Secondly, the merged entity's incentives to engage in the described strategies also appear to be limited. Price variations (even significant) for ad serving tools are unlikely to trigger significant switching between ad networks because the costs of ad serving represents only a small proportion of online advertising costs/revenues for advertisers and publishers. This is likely to reduce any incentive to offer DoubleClick's display ad serving technology to publishers at a lower price (or even for free) when used in combination with AdSense (i.e. mixed bundling). Pure bundling (i.e. bundling DoubleClick's display ad serving technology with intermediation through AdSense) is likely to be unprofitable in view of the switching this might entail. The ‘tweaking’ strategy would constitute a breach of the merged entity's contractual obligations vis-à-vis its customers, which, if carried out on any meaningful scale, would probably be detected.


Finally, even if all or any of these strategies were to be successfully implemented, the transaction would still be unlikely to have a negative effect on competition since the merged entity would continue to compete with a number of financially strong, vertically integrated rivals (including Microsoft, Yahoo!, AOL and WPP) which offer the same product combination.

6.3.2.   Foreclosure based on Google's market position in search advertising and ad intermediation services


In view of Google's strong position in the provision of search ads, Google might also try to leverage this position into the market for display ad serving by requiring users of its search ad (intermediation) services to use DoubleClick's products for serving all or part of their inventory. The Decision dismisses also these concerns.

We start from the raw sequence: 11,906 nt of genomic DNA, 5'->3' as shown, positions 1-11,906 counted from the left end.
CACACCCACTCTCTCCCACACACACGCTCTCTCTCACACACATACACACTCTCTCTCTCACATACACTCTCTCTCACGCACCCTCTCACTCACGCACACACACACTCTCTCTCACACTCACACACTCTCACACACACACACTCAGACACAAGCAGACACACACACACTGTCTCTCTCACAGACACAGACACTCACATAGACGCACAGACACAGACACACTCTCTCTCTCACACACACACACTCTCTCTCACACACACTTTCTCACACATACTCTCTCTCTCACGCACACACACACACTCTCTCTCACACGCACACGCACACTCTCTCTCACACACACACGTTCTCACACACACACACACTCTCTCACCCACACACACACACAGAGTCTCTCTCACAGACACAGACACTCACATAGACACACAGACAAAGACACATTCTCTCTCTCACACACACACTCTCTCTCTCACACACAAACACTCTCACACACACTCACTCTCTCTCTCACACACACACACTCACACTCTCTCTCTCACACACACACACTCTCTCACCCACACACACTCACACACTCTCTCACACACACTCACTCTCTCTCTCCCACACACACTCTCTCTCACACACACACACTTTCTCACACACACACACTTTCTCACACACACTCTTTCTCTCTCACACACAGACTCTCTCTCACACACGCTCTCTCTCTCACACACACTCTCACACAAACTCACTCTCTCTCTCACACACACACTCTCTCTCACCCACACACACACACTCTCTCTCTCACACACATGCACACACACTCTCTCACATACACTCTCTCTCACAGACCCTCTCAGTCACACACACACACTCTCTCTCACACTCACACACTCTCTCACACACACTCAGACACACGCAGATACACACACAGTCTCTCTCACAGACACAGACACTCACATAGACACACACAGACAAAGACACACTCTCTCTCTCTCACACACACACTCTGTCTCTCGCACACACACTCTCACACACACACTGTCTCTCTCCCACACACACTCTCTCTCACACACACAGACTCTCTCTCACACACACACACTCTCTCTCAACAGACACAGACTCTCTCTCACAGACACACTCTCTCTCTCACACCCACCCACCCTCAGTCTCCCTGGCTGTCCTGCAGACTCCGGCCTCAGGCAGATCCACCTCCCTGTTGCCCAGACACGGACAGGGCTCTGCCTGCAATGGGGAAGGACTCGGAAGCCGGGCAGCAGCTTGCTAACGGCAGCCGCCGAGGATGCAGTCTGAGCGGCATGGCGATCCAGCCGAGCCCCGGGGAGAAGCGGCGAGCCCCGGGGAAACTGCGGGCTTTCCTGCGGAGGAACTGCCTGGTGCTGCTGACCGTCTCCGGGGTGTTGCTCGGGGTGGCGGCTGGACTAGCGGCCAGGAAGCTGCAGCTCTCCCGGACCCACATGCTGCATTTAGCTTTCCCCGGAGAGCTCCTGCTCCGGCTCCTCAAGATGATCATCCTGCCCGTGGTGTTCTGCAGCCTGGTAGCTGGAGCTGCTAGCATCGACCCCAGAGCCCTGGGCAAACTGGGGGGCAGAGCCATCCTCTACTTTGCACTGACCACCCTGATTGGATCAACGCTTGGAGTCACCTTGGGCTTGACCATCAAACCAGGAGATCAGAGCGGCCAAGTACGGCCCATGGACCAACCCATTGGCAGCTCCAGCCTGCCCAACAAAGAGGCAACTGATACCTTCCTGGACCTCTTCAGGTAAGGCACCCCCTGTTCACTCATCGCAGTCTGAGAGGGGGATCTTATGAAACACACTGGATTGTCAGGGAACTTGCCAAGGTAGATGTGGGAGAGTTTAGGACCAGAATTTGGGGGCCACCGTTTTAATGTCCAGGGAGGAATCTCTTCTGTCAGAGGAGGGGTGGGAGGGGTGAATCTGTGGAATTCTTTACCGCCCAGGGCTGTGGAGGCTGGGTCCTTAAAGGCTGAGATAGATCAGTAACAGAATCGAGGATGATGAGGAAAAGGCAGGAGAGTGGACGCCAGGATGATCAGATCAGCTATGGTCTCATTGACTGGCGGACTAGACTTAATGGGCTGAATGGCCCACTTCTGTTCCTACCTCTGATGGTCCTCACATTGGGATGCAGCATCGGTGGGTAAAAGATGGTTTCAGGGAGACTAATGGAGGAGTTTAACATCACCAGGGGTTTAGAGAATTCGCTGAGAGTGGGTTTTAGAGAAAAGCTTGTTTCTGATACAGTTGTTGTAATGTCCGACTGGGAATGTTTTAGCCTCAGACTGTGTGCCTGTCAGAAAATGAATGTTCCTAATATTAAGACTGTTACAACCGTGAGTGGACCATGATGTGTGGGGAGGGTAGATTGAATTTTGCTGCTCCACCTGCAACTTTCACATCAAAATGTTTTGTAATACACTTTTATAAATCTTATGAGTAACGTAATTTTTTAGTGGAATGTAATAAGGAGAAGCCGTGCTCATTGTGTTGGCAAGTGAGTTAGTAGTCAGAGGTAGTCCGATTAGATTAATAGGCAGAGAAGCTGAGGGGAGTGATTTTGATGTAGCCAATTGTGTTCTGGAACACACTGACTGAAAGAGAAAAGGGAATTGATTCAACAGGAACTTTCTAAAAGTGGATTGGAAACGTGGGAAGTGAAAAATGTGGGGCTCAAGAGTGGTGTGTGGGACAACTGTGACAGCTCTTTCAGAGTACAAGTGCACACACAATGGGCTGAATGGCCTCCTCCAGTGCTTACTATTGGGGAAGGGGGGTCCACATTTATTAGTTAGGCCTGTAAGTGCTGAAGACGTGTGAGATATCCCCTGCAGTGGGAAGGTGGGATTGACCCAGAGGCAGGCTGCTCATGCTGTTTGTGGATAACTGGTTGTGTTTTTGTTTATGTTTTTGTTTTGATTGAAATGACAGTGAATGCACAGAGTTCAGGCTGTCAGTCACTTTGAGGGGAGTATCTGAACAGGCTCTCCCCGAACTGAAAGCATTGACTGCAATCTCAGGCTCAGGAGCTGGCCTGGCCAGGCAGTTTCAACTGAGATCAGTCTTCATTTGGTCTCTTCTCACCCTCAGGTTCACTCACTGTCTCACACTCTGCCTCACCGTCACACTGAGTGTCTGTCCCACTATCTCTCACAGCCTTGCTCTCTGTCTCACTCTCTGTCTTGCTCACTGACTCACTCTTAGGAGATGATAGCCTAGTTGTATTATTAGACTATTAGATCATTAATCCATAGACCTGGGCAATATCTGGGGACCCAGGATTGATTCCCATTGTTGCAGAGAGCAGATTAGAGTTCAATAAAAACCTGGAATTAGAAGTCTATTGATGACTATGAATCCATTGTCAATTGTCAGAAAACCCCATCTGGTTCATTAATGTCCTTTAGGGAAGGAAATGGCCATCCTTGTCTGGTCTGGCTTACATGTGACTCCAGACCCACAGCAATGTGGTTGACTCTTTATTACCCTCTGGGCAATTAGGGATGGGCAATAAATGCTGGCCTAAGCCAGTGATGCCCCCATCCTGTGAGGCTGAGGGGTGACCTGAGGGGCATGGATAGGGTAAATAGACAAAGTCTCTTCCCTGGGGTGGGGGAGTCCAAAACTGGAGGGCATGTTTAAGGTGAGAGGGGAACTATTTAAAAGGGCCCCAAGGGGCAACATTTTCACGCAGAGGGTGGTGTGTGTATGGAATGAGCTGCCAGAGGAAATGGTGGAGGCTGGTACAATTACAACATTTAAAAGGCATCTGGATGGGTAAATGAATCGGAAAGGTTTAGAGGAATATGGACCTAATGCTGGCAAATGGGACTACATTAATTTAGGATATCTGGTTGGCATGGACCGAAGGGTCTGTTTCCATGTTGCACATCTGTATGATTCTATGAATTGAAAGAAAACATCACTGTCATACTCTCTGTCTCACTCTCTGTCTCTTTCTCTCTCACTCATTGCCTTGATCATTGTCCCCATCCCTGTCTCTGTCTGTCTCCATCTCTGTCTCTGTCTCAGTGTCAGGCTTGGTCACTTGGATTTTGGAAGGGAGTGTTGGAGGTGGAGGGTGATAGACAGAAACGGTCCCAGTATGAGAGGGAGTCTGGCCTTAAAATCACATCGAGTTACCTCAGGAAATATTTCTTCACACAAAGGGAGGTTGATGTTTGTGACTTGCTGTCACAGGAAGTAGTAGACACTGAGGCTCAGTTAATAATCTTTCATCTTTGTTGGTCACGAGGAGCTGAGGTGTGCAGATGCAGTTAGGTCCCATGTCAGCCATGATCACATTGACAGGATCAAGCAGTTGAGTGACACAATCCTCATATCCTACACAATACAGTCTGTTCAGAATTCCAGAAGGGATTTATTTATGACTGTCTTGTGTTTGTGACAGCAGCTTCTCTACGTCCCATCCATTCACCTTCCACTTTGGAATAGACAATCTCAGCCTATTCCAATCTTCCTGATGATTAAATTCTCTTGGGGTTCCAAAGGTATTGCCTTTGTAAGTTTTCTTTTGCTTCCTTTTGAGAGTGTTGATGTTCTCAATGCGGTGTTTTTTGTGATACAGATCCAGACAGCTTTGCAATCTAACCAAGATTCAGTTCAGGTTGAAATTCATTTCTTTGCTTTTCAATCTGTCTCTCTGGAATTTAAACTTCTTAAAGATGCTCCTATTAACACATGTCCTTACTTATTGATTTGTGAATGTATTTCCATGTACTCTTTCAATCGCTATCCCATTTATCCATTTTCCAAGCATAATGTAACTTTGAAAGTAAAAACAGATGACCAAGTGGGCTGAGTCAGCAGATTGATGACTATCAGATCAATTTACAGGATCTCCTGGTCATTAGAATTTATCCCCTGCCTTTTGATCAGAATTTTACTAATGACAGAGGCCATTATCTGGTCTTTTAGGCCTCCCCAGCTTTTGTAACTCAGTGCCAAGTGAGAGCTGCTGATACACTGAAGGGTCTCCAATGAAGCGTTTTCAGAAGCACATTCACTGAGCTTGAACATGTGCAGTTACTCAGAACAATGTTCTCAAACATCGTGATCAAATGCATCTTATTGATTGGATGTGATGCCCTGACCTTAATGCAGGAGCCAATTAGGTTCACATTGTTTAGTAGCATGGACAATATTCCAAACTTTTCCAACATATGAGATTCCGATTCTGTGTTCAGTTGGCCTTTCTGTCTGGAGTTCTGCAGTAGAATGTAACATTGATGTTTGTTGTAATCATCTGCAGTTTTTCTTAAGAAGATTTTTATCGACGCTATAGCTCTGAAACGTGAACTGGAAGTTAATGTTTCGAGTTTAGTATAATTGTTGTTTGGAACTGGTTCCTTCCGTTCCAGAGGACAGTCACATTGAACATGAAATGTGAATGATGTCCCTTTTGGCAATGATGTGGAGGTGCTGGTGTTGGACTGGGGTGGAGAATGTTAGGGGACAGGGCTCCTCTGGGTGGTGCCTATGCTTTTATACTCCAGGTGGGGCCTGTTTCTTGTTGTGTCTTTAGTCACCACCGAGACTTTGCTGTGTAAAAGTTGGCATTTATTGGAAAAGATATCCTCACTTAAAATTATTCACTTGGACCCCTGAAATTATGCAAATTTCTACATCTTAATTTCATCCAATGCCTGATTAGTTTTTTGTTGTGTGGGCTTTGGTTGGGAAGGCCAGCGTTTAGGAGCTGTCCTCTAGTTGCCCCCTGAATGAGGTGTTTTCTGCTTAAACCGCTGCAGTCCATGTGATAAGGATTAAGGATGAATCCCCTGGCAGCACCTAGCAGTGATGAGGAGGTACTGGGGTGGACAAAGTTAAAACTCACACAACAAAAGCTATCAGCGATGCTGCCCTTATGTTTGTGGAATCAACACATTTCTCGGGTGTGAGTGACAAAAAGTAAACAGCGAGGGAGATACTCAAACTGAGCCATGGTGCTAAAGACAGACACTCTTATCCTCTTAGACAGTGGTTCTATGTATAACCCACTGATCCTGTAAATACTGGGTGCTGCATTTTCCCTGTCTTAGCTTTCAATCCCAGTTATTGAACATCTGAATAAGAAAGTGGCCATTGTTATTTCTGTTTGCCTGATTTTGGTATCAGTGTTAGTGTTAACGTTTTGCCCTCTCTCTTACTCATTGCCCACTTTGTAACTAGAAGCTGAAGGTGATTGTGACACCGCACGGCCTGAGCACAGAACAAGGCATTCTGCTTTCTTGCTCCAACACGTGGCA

Already the ability to foreclose rivals by engaging in such a strategy seems to be limited because there is a very limited pool of common customers which use both search ads or search ad intermediation services and display ad serving technology. Apart from that, on the advertiser side, there may be practical difficulties because the two relevant parts of the bundle are not sold or priced simultaneously.


Moreover, the market investigation has shown that the merged entity would not have an incentive to adopt such a strategy because that strategy would most likely not be profitable.


However, even if all or any of these strategies were to be successfully implemented, the transaction would still be unlikely to have a negative effect on competition since the merged entity would continue to compete with a number of financially strong, vertically integrated rivals (including Microsoft, Yahoo!, AOL and WPP) which would be unlikely to be foreclosed.

6.3.3.   Foreclosure based on combination of Google and DoubleClick's assets


Finally, the mere combination of DoubleClick's assets with Google's assets, and in particular the databases that both companies have and could develop on customer online behaviour could allow the merged entity to achieve a position that could not be replicated by its competitors. As a result of this combination, Google's competitors would be progressively marginalised which would ultimately allow Google to raise the prices for its intermediation services.


However, the market investigation has revealed these concerns to be unfounded. DoubleClick's contracts with advertisers and publishers currently allow DoubleClick to use the data created through its ad serving technology only to the benefit of the respective customer. There is no indication that the merged entity would be able to impose contractual changes on its customers which would allow the cross use of their data in the future. In addition, the combination of data about searches with data about users' web surfing behaviour is already available to a number of Google's competitors today (e.g. Microsoft and Yahoo).



The Decision therefore concludes that the proposed concentration will not give rise to competition concerns as a result of which effective competition would be significantly impeded in the Common Market or in a substantial part of it. Consequently, the Commission declared the transaction compatible with the Common Market and the EEA Agreement, in accordance with Article 8(1) of the Merger Regulation and Article 57 of the EEA Agreement.

(1)  OJ L 24, 29.1.2004, p. 1.